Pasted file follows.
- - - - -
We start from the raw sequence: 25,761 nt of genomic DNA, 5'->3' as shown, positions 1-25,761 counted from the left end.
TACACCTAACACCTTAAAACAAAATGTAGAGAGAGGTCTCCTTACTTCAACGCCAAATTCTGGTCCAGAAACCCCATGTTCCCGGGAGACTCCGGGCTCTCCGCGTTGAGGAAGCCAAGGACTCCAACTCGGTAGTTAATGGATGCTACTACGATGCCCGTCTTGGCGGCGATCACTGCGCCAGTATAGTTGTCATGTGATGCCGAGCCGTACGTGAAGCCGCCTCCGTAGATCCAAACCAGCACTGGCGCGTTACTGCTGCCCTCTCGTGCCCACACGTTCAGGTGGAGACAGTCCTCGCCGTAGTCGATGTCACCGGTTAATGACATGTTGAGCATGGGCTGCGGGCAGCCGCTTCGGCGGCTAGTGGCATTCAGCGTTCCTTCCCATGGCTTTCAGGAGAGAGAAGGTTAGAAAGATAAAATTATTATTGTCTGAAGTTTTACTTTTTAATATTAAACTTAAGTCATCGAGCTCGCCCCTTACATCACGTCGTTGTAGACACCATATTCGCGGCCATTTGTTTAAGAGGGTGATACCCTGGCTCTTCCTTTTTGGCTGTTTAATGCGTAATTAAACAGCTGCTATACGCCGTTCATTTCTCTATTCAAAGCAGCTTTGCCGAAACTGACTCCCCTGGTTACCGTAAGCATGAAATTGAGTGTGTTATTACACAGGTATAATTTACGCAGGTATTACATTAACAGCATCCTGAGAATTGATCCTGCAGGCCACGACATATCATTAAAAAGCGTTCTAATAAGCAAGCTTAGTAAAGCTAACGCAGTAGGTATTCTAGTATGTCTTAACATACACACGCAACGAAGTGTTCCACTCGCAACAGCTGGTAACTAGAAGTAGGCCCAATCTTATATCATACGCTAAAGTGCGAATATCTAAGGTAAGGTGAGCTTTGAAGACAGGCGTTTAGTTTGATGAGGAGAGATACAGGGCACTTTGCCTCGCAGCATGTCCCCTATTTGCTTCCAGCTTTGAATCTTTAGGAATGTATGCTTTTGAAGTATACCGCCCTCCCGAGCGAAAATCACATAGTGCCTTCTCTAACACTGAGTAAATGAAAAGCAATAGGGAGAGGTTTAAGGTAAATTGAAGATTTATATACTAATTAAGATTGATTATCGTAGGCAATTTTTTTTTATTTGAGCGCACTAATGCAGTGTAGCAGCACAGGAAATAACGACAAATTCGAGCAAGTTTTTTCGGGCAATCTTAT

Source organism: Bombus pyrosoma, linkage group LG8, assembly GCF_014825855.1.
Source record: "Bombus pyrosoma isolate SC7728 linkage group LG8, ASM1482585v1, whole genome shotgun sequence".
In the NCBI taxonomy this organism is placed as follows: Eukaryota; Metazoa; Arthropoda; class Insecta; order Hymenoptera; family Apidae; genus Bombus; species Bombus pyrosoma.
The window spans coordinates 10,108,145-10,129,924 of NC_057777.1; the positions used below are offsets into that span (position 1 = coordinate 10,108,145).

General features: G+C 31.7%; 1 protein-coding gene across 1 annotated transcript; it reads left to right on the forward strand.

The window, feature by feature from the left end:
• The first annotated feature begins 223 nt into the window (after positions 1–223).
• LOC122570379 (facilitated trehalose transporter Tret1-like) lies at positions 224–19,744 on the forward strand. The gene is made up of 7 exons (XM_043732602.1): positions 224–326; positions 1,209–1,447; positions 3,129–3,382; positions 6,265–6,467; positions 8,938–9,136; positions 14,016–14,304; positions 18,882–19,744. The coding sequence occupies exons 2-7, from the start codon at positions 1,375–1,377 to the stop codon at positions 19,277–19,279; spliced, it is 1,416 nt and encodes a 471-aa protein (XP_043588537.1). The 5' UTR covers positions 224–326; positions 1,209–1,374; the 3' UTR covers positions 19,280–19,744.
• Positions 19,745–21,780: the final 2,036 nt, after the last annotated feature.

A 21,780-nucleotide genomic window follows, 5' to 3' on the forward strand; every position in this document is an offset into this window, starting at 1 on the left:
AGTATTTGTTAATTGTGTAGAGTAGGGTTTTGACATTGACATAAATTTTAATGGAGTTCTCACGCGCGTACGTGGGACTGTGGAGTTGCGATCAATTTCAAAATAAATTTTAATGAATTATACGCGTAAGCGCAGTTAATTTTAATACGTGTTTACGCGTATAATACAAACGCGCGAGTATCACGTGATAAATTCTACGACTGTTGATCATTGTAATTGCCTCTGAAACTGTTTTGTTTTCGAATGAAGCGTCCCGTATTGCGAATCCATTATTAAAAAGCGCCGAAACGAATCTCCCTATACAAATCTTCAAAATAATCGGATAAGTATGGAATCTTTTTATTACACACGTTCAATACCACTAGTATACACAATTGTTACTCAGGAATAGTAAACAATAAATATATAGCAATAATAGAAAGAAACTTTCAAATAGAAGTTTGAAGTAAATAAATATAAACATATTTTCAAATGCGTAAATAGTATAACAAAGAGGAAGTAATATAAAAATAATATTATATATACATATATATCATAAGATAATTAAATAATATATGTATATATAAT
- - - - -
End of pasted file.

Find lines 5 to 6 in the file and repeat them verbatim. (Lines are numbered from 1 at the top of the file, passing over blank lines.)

In the NCBI taxonomy this organism is placed as follows: Eukaryota; Metazoa; Arthropoda; class Insecta; order Hymenoptera; family Apidae; genus Bombus; species Bombus pyrosoma.
The window spans coordinates 10,108,145-10,129,924 of NC_057777.1; the positions used below are offsets into that span (position 1 = coordinate 10,108,145).